This morning demonstrators dressed in yellow and black plan to converge on Downing Street to buzz members of the Cabinet to uphold an EU ban on the use of neonicotinoid pesticides across the green fields of England. These pesticides are widely held to be behind the terrifying drop in bee populations around the world, giving rise to serious concerns about the sustainability of modern farming methods and ultimately our own food security. I had already planned a look at bees as a motif on textiles and today seems, in support of this urgent cause, a good day to post my findings.
It was Napoleon who, in the days before widespread literacy, knew the power of a symbol - a pictorial representation of an idea - when he saw one. In 1804, having decided to crown himself Emperor, he was looking around for suitable emblems with which to adorn his trappings of power. He chose the bee, symbol of immortality and resurrection, and adorned his red velvet coronation robes with gold embroidered bees. Josephine also had gold bees embroidered down the length of her white satin gown and even on the toes of her coronation slippers. The bee was incorporated into Napoleon's coat of arms and was lavishly used to decorate his palaces: on carpets, wall-hangings and upholstery.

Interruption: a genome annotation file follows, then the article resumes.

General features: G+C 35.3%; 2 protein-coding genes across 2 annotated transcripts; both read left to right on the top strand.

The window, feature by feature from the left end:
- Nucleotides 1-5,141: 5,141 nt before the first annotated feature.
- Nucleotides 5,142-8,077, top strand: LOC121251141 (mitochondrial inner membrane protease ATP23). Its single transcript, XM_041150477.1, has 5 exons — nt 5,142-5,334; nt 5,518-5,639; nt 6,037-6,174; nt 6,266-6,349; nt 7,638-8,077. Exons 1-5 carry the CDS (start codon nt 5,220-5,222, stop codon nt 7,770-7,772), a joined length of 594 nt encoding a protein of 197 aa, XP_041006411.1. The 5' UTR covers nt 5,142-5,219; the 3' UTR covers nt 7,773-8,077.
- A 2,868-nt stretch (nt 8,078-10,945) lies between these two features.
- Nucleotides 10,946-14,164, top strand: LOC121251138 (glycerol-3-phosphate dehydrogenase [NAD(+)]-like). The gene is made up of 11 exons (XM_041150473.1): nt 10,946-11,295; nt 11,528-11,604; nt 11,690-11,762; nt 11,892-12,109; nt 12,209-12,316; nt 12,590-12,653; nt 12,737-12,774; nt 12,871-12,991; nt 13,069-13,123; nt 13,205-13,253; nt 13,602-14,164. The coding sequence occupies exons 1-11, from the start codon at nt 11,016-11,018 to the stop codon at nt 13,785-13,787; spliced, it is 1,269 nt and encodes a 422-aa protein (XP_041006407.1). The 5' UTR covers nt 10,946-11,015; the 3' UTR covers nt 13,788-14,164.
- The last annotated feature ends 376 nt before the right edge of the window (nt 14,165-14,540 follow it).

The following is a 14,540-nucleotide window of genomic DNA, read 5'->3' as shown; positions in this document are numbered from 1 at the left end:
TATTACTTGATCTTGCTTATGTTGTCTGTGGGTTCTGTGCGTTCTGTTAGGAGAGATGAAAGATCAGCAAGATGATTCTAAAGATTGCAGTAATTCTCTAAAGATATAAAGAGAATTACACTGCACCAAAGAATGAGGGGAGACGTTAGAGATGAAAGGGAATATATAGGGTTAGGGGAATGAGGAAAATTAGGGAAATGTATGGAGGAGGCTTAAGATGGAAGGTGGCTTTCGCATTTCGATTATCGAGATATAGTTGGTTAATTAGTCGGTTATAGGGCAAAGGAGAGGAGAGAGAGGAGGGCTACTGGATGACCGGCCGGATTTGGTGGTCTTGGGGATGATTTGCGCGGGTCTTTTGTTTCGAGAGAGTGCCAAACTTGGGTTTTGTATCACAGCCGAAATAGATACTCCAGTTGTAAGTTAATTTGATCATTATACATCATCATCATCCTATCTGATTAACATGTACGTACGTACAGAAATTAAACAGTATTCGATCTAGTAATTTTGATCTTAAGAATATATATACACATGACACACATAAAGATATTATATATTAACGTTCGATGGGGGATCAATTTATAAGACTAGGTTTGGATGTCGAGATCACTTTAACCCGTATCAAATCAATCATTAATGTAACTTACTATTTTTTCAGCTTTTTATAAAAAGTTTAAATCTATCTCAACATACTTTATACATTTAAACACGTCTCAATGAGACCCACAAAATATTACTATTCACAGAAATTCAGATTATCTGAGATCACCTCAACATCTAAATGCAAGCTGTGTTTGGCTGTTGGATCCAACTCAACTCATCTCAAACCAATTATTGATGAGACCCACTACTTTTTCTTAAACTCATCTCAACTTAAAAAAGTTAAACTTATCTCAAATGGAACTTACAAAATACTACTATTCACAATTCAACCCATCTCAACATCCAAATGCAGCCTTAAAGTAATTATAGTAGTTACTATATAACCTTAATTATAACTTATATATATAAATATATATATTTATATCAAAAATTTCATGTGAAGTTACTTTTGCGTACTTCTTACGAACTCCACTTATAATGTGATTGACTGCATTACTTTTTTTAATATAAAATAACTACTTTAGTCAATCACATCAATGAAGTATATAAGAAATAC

The bee is still used today as a very traditional damask upholstery fabric, usually woven into silk surrounded by another empire symbol, the laurel wreath, like this example from Lee Jofa:
Chelsea Textiles have included a sweet embroidered bee in their small sprigs embroidered linens:
And here is a highly graphic and enlarged version from Timorous Beasties:
Peony & Sage have used the bee motif on several of their printed linens: firstly lined up in the traditional repeat, then slightly skewed and finally scattered randomly:
Barneby Gates have placed their Honey Bees appropriately in a geometric honeycomb:
And finally, Corita Rose have used bees on a vibrant printed velvet that bears little relation to the precise placement of its napoleonic predecessor:
So lets ban neonicotinoids today - LONG LIVE THE BEE!